Elder to front at Select Committee

Former Solid Energy boss Don Elder (TV3)

In a statement issued through his lawyer this evening, former Solid Energy CEO Don Elder has agreed to appear before the Commerce Select Committee on Thursday.

Earlier, National MPs on the committee dropped their opposition to Labour's call for Mr Elder to appear, and be questioned on the state-owned company's strategy and descent into debt.

Committee Chairman Jonathan Young wrote to the ex-CEO on Saturday.

"It's not a subpoena. It's an invitation to Dr Elder. I'm sure he has some things to say and I would expect that if he is able to he'd come," Radio New Zealand reported Mr Young as saying.

Mr Elder says it was always his intention to answer the committee's questions.


RAW DATA: Don Elder statement

Statement from Don Elder, former Chief Executive of Solid Energy

It is my intention to appear before Parliament’s Commerce Select Committee on Thursday 14 March 2013, pending approval from my employer.

I have always been willing to answer any questions Members of the Committee may have about Solid Energy and my time as its Chief Executive. I made myself available to assist the Solid Energy team at last week’s sitting of the Committee, but was advised that I was not required to be present. I have never refused to cooperate.

I will endeavour to help the Committee in any way I can, subject to the lifting of obligations imposed on me by Solid Energy.

I will be making no further public statements until the Committee hearing.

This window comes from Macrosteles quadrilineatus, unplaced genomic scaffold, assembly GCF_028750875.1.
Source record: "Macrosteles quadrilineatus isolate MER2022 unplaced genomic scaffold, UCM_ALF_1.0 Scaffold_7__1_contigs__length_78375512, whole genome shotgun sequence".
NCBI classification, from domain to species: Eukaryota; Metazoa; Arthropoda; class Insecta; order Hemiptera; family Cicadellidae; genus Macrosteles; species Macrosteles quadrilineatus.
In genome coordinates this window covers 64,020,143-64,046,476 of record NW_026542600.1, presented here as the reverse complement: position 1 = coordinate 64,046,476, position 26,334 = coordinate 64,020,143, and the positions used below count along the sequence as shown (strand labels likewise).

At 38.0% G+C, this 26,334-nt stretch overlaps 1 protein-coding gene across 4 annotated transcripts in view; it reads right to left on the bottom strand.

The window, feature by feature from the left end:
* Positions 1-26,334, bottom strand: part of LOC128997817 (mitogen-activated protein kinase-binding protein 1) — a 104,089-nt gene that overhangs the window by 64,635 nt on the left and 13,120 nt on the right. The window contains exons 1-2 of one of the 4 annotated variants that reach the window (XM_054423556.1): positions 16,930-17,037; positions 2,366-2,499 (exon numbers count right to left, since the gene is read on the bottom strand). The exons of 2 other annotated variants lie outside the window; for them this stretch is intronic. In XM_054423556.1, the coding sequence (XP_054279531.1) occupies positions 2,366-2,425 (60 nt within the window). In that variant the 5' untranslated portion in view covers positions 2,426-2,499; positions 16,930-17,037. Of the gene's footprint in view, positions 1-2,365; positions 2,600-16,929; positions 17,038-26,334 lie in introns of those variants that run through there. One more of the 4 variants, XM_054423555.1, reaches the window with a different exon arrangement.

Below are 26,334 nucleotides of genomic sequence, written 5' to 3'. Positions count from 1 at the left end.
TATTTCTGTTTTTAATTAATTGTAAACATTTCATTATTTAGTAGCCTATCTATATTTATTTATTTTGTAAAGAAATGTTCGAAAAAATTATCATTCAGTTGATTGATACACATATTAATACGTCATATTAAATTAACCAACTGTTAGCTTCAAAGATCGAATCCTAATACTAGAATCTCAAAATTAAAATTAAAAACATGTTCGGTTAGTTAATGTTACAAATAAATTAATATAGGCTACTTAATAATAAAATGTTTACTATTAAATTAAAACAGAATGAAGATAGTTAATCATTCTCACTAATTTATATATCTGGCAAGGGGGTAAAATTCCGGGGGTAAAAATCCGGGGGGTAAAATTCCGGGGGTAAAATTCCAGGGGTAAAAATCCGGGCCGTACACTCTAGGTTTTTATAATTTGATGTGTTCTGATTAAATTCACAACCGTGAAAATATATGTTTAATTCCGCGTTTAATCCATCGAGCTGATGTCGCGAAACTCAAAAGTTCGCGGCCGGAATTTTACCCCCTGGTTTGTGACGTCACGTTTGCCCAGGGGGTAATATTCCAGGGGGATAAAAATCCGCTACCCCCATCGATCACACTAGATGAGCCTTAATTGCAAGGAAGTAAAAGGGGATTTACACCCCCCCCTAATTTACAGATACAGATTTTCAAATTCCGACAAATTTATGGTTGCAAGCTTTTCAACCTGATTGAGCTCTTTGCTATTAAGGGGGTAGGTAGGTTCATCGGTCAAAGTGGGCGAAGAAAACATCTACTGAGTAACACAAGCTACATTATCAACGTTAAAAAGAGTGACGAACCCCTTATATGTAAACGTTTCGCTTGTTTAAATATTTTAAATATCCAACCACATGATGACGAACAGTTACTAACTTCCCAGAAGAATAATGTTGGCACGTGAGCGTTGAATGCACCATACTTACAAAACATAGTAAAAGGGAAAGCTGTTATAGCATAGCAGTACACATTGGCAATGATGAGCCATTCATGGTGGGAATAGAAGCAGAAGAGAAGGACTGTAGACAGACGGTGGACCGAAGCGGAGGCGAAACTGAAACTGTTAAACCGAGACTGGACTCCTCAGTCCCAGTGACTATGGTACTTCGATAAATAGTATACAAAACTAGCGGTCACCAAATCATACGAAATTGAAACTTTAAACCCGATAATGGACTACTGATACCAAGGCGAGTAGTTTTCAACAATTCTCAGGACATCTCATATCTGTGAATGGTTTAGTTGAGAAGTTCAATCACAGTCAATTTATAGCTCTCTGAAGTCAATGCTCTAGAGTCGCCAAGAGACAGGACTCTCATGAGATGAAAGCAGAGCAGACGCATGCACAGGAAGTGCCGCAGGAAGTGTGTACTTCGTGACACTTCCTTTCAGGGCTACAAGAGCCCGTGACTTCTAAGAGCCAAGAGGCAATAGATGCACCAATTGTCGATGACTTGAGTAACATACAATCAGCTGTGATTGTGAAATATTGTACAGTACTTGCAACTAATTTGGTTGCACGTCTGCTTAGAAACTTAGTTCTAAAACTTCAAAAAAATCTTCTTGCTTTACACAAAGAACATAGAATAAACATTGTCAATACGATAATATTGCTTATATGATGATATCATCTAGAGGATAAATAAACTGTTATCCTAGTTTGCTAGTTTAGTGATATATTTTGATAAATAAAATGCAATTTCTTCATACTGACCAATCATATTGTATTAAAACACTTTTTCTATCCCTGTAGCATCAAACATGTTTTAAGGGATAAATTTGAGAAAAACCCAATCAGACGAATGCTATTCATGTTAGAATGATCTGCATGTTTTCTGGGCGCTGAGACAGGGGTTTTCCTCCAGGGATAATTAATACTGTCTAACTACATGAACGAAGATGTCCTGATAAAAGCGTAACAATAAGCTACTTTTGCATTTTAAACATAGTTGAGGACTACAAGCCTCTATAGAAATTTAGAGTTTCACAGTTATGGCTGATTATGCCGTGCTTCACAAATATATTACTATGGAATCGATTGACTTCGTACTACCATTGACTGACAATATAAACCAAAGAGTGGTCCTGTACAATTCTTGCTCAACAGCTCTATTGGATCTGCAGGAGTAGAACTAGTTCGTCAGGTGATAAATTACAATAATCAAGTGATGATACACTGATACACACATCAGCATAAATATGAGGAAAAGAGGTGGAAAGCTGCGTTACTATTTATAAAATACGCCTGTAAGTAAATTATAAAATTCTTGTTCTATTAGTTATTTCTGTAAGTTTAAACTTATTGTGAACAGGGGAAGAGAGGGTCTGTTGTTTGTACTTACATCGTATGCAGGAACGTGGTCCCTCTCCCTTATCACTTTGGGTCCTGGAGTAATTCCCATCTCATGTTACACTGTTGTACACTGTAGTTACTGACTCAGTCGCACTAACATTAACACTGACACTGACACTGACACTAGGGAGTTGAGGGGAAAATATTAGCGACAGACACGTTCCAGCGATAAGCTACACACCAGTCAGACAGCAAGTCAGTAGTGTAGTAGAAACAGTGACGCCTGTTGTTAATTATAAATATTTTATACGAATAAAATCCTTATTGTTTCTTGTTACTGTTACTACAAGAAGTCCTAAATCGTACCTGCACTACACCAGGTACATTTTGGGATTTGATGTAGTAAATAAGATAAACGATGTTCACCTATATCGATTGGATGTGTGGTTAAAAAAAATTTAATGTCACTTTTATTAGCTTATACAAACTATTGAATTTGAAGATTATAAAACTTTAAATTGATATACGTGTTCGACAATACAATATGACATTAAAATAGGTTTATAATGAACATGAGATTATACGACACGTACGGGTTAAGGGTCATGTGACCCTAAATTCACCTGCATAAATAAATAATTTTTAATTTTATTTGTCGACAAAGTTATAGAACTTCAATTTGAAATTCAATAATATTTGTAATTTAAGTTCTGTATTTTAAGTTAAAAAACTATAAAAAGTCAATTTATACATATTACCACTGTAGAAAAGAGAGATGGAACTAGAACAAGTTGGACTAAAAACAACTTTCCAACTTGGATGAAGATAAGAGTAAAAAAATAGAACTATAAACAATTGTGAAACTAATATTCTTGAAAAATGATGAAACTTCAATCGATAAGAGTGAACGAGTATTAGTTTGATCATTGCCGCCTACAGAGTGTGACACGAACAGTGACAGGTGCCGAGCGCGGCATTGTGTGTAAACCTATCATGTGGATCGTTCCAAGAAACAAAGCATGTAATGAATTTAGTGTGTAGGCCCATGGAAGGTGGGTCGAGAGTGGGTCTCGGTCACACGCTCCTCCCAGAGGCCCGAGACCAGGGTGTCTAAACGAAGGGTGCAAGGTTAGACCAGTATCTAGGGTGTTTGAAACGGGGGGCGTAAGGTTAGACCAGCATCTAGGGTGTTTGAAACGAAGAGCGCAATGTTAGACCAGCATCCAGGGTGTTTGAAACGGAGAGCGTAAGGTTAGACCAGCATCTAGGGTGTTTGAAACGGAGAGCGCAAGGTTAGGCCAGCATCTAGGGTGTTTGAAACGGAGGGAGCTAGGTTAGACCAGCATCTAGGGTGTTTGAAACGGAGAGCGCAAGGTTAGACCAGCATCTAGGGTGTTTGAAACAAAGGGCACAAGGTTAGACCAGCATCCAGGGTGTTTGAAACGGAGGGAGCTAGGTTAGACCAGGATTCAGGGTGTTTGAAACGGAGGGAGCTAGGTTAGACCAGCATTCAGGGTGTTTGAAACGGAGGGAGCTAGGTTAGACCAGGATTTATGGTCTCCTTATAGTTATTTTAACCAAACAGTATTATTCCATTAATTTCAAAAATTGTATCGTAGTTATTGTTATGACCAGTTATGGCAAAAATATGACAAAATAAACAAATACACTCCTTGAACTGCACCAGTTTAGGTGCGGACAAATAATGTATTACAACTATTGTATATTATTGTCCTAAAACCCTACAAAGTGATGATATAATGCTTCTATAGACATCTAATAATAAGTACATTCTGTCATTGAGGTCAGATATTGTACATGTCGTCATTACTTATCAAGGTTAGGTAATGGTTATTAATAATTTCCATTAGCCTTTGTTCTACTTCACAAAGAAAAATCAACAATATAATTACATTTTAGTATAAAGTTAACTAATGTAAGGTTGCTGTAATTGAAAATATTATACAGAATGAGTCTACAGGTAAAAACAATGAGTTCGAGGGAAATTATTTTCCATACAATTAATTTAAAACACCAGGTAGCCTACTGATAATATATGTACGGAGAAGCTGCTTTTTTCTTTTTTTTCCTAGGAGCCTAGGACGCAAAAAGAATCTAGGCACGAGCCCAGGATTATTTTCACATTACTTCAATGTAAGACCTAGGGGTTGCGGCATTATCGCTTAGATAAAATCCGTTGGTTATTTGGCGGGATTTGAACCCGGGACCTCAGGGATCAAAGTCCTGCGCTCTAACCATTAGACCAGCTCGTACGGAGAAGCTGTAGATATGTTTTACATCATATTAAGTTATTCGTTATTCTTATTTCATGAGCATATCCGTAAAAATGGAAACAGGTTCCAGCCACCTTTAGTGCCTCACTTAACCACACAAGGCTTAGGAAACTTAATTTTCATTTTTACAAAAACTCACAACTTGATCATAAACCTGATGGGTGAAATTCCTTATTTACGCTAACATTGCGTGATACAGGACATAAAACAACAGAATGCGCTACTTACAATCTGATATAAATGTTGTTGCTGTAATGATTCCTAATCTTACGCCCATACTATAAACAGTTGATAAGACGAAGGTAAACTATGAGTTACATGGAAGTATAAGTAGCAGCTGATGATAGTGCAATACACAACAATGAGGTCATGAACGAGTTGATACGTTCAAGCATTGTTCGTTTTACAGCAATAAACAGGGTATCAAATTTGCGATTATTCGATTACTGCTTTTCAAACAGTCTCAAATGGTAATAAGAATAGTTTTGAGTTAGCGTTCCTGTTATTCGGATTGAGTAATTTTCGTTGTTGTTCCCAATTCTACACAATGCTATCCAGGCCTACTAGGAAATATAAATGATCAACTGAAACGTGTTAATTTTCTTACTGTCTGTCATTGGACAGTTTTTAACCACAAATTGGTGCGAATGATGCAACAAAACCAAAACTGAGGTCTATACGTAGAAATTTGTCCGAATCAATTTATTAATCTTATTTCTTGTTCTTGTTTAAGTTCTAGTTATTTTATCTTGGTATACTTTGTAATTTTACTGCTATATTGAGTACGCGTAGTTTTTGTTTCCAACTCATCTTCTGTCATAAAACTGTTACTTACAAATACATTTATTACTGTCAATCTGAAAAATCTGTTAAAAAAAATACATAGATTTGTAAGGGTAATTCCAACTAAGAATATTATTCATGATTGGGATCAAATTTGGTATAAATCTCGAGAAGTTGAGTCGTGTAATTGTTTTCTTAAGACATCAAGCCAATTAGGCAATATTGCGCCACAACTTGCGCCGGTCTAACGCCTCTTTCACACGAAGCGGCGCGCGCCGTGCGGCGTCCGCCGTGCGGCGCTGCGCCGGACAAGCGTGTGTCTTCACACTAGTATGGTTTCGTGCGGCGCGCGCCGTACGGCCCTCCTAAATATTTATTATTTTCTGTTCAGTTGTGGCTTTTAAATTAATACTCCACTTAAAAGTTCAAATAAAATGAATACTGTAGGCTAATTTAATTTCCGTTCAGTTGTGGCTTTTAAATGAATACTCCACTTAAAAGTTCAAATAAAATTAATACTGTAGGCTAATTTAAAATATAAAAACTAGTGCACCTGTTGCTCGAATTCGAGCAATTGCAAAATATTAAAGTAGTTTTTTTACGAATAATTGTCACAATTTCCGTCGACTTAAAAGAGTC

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2 Comments & Questions

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Should have been there at the start. Sad neglect of corporate governance and accountability by all involved in the decision not to have him there.

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The Solid Energy strategy was always difficult to grasp. To move, say, 20 million tonnes of export coal a year and achieve worthwhile volume you would have needed electrified rail from Buller and Wesport to Christchurch and also have built the line to Nelson abandoned after the 1929-31 earthquakes because the geologists, Sutch and Coates, concluded NZ was too shaky to move export coal on a line to Nelson.
The difficulty and expense of the diesel trains through Arthur's Pass and through Christchurch level crossings seemed problematic and coal trucks worse. Southland is at least flat so lignite could easily be transported and its development was not a stupid idea.

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